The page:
Long Tail Theories No. 3: How the veterinary profession has coped through the pandemic

Welcome to the third article in our Long Tail Theories blogs: a look at what’s been happening in the animal world during coronavirus and beyond. 

These pieces mark five years of PR and marketing communications campaigns from The View for pet and vet clients.  We’ve been talking to a range of experts with fascinating insights and opinions on the business, the animals themselves and our deep relationship with them, particularly in the light of the Covid-19 pandemic.

This time we look at vets – and their businesses.  The multiple stresses and how they’ve coped to make the best of an extraordinary time.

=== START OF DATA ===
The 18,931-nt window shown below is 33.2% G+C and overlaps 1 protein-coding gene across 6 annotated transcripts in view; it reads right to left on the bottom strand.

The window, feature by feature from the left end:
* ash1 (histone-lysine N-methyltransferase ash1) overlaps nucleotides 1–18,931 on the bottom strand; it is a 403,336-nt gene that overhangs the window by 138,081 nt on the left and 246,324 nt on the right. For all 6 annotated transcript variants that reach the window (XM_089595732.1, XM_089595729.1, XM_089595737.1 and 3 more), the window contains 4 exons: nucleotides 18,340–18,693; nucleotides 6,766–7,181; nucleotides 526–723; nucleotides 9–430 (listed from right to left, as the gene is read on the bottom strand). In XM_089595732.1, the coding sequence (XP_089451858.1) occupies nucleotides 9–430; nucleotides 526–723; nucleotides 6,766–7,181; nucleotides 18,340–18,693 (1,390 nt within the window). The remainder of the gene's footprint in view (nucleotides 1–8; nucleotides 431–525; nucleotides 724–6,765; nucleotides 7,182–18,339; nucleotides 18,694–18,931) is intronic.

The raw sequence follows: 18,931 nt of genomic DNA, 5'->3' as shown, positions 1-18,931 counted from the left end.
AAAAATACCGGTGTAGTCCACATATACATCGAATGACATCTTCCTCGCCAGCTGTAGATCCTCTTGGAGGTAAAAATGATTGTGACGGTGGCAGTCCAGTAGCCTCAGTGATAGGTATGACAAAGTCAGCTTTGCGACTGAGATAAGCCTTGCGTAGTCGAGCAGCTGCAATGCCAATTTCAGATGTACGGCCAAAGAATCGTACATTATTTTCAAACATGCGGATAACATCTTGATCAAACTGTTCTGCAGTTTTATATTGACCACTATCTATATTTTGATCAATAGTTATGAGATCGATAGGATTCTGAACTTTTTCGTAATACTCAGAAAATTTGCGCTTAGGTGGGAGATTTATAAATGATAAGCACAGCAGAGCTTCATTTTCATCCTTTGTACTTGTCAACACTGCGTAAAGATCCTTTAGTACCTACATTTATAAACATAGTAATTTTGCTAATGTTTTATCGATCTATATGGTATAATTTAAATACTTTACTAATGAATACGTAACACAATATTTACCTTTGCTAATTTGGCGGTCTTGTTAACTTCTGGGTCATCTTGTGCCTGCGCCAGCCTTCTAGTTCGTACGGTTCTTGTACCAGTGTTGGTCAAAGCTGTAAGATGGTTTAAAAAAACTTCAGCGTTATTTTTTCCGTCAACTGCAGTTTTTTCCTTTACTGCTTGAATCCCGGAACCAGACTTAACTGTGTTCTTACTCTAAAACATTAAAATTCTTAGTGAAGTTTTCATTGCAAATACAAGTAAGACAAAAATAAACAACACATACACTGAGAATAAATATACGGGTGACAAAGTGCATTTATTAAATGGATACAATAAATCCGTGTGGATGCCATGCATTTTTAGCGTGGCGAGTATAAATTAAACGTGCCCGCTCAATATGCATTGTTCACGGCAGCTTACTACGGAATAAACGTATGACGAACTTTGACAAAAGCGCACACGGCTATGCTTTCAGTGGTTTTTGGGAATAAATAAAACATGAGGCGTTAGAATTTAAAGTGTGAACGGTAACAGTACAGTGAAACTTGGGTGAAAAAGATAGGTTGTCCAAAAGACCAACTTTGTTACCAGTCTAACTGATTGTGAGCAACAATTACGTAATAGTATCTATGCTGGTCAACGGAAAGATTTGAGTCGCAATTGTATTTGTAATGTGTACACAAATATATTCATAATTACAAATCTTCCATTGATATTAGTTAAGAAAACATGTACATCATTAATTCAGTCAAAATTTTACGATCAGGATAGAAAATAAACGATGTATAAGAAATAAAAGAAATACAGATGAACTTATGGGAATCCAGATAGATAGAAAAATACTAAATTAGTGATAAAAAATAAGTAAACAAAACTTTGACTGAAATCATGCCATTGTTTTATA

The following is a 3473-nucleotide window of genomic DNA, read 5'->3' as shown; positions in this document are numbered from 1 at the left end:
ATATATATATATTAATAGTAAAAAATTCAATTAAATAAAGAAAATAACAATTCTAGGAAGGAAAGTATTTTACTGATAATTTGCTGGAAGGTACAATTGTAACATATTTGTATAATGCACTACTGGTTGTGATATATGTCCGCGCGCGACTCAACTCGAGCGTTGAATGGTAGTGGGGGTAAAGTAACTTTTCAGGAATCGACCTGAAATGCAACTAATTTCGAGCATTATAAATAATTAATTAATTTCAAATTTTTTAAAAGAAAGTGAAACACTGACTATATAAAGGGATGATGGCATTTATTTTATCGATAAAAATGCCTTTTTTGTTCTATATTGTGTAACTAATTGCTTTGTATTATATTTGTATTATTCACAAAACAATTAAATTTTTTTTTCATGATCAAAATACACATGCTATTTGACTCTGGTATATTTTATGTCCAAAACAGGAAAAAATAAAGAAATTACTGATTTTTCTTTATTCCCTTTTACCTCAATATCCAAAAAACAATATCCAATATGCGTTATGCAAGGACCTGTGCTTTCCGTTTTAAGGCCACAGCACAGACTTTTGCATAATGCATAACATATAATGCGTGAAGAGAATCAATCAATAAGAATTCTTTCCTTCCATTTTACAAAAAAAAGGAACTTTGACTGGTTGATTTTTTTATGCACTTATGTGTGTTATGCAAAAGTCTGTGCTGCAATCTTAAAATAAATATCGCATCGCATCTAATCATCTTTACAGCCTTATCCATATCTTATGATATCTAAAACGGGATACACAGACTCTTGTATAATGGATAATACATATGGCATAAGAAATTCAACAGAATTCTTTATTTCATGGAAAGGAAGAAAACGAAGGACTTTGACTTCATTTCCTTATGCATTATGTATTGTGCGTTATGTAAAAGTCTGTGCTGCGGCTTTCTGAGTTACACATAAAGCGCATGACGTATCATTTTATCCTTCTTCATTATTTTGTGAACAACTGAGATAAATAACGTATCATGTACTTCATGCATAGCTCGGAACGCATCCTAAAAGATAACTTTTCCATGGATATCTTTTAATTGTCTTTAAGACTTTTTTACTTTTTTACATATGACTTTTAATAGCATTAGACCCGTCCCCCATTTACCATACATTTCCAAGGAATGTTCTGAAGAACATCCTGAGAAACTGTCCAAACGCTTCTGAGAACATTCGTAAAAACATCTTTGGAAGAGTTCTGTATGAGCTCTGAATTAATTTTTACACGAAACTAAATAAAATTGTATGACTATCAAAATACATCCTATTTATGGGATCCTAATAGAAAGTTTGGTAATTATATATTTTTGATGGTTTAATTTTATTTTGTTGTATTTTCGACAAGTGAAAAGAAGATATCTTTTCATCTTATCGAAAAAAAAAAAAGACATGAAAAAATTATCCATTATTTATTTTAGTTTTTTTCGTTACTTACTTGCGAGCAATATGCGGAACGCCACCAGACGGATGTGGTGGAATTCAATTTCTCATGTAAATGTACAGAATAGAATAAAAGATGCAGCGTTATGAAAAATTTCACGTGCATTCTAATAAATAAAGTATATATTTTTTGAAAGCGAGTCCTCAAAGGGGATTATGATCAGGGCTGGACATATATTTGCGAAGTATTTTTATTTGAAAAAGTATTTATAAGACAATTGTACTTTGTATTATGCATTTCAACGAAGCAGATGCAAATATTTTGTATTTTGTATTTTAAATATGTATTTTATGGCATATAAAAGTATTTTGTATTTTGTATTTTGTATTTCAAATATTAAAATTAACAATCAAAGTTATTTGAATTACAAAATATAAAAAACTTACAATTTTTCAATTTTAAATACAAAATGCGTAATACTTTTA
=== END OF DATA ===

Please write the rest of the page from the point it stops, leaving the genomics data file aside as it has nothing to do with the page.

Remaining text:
For the last month or so many have resumed routine surgeries and appointments although they tend to remain somewhat limited.  They’re still not conducted in a ‘normal manner’, to comply with social distancing guidelines. But, necessity being the mother of invention, the pandemic has spawned innovative new ways of working.

The roll-out of telemedicine amongst veterinary practices

We chatted with James Westgate, editor of Veterinary Times and Veterinary Business Journal. He told us: “Despite the ‘stay at home’ message, especially in the early days of the crisis, demand from clients hasn’t fallen away and pressure on vets has been enormous. The challenges have been many and varied from business to personal.”